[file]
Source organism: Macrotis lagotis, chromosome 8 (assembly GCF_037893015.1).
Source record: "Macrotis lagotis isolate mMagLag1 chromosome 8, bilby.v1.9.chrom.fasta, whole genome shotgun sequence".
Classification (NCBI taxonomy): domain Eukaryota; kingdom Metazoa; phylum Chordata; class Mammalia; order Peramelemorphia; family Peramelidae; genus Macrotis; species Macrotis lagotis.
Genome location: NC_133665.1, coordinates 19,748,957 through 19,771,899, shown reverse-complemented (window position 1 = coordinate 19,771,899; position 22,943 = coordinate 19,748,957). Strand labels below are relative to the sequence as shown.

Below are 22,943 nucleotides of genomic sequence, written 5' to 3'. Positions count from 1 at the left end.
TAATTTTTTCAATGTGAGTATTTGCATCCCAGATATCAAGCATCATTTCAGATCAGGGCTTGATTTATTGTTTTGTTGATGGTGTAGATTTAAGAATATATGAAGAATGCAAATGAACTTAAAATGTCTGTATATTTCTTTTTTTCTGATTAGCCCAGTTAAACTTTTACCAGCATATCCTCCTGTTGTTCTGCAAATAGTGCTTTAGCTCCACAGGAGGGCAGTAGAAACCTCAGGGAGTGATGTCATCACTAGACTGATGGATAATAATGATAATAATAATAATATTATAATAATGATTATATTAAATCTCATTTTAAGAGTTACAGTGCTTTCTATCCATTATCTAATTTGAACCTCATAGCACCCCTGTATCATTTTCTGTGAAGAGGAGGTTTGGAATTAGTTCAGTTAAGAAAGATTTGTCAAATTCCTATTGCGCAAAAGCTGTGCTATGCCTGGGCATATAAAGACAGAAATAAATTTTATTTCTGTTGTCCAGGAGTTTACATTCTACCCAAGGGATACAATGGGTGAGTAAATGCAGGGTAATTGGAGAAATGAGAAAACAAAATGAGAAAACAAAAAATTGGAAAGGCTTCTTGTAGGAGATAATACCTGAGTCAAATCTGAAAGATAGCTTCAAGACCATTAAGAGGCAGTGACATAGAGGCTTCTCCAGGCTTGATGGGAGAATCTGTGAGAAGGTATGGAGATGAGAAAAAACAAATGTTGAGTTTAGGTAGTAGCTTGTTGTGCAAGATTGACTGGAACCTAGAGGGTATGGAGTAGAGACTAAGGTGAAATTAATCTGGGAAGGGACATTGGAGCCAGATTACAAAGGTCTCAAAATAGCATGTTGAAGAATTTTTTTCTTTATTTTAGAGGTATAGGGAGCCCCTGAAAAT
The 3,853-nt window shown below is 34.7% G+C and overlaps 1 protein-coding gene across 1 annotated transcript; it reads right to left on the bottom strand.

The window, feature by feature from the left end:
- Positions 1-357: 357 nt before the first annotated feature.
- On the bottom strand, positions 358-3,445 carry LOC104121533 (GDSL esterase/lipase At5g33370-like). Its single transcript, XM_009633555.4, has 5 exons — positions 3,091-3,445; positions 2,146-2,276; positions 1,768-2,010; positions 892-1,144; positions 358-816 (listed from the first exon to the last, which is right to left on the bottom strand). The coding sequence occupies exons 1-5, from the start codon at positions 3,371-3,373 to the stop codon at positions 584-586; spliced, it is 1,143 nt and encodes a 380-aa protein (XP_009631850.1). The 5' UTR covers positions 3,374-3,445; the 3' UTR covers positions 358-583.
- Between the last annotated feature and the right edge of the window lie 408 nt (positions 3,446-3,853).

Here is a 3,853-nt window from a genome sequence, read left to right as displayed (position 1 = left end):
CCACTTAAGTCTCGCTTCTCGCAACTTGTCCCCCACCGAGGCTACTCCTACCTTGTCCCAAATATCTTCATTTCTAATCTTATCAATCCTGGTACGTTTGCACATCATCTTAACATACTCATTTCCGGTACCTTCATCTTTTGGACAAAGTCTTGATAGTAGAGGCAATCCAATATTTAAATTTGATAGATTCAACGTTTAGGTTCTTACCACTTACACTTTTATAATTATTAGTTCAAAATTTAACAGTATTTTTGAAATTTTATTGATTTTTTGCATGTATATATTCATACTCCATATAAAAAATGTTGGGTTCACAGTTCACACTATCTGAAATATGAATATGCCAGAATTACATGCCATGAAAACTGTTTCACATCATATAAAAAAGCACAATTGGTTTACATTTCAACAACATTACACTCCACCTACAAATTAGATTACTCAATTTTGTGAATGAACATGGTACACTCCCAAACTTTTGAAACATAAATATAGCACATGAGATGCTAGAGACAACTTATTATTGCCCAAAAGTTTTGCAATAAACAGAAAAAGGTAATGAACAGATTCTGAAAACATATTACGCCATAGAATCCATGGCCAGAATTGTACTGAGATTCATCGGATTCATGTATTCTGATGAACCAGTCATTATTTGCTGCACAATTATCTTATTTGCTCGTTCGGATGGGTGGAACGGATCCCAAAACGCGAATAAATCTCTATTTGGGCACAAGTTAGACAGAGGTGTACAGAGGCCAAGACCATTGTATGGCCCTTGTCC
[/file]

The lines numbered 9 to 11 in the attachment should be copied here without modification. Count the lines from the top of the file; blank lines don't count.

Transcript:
- Positions 1-357: 357 nt before the first annotated feature.
- On the bottom strand, positions 358-3,445 carry LOC104121533 (GDSL esterase/lipase At5g33370-like). Its single transcript, XM_009633555.4, has 5 exons — positions 3,091-3,445; positions 2,146-2,276; positions 1,768-2,010; positions 892-1,144; positions 358-816 (listed from the first exon to the last, which is right to left on the bottom strand). The coding sequence occupies exons 1-5, from the start codon at positions 3,371-3,373 to the stop codon at positions 584-586; spliced, it is 1,143 nt and encodes a 380-aa protein (XP_009631850.1). The 5' UTR covers positions 3,374-3,445; the 3' UTR covers positions 358-583.
- Between the last annotated feature and the right edge of the window lie 408 nt (positions 3,446-3,853).